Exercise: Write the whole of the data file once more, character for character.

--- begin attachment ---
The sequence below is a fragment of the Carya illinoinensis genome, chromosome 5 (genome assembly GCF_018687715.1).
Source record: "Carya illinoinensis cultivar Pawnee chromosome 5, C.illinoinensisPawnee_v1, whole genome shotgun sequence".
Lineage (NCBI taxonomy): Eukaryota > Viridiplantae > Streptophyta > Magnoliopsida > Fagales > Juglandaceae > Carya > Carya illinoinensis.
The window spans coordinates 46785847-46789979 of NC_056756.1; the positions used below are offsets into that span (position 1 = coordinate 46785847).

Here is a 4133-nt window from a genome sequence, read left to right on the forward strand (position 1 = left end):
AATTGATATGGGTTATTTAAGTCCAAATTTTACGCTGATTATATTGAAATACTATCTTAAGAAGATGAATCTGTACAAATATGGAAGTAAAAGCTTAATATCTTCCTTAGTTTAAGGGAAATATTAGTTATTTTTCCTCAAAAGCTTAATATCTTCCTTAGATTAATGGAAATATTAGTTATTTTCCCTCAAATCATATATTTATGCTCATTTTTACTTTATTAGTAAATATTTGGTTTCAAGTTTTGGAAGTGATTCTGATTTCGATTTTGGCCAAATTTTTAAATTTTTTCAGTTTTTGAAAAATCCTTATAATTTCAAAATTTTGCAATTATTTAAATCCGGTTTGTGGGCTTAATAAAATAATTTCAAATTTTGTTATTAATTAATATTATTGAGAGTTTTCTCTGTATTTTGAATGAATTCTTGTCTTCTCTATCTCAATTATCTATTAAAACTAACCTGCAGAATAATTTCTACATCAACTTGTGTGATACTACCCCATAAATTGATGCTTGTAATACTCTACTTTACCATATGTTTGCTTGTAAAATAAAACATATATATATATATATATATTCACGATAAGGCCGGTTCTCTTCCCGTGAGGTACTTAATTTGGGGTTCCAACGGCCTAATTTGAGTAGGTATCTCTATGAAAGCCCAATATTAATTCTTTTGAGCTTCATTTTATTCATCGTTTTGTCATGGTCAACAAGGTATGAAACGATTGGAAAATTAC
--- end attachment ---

The sequence below is a fragment of the Carya illinoinensis genome, chromosome 5 (genome assembly GCF_018687715.1).
Source record: "Carya illinoinensis cultivar Pawnee chromosome 5, C.illinoinensisPawnee_v1, whole genome shotgun sequence".
Lineage (NCBI taxonomy): Eukaryota > Viridiplantae > Streptophyta > Magnoliopsida > Fagales > Juglandaceae > Carya > Carya illinoinensis.
The window spans coordinates 46785847-46789979 of NC_056756.1; the positions used below are offsets into that span (position 1 = coordinate 46785847).

Here is a 4133-nt window from a genome sequence, read left to right on the forward strand (position 1 = left end):
AATTGATATGGGTTATTTAAGTCCAAATTTTACGCTGATTATATTGAAATACTATCTTAAGAAGATGAATCTGTACAAATATGGAAGTAAAAGCTTAATATCTTCCTTAGTTTAAGGGAAATATTAGTTATTTTTCCTCAAAAGCTTAATATCTTCCTTAGATTAATGGAAATATTAGTTATTTTCCCTCAAATCATATATTTATGCTCATTTTTACTTTATTAGTAAATATTTGGTTTCAAGTTTTGGAAGTGATTCTGATTTCGATTTTGGCCAAATTTTTAAATTTTTTCAGTTTTTGAAAAATCCTTATAATTTCAAAATTTTGCAATTATTTAAATCCGGTTTGTGGGCTTAATAAAATAATTTCAAATTTTGTTATTAATTAATATTATTGAGAGTTTTCTCTGTATTTTGAATGAATTCTTGTCTTCTCTATCTCAATTATCTATTAAAACTAACCTGCAGAATAATTTCTACATCAACTTGTGTGATACTACCCCATAAATTGATGCTTGTAATACTCTACTTTACCATATGTTTGCTTGTAAAATAAAACATATATATATATATATATATTCACGATAAGGCCGGTTCTCTTCCCGTGAGGTACTTAATTTGGGGTTCCAACGGCCTAATTTGAGTAGGTATCTCTATGAAAGCCCAATATTAATTCTTTTGAGCTTCATTTTATTCATCGTTTTGTCATGGTCAACAAGGTATGAAACGATTGGAAAATTAC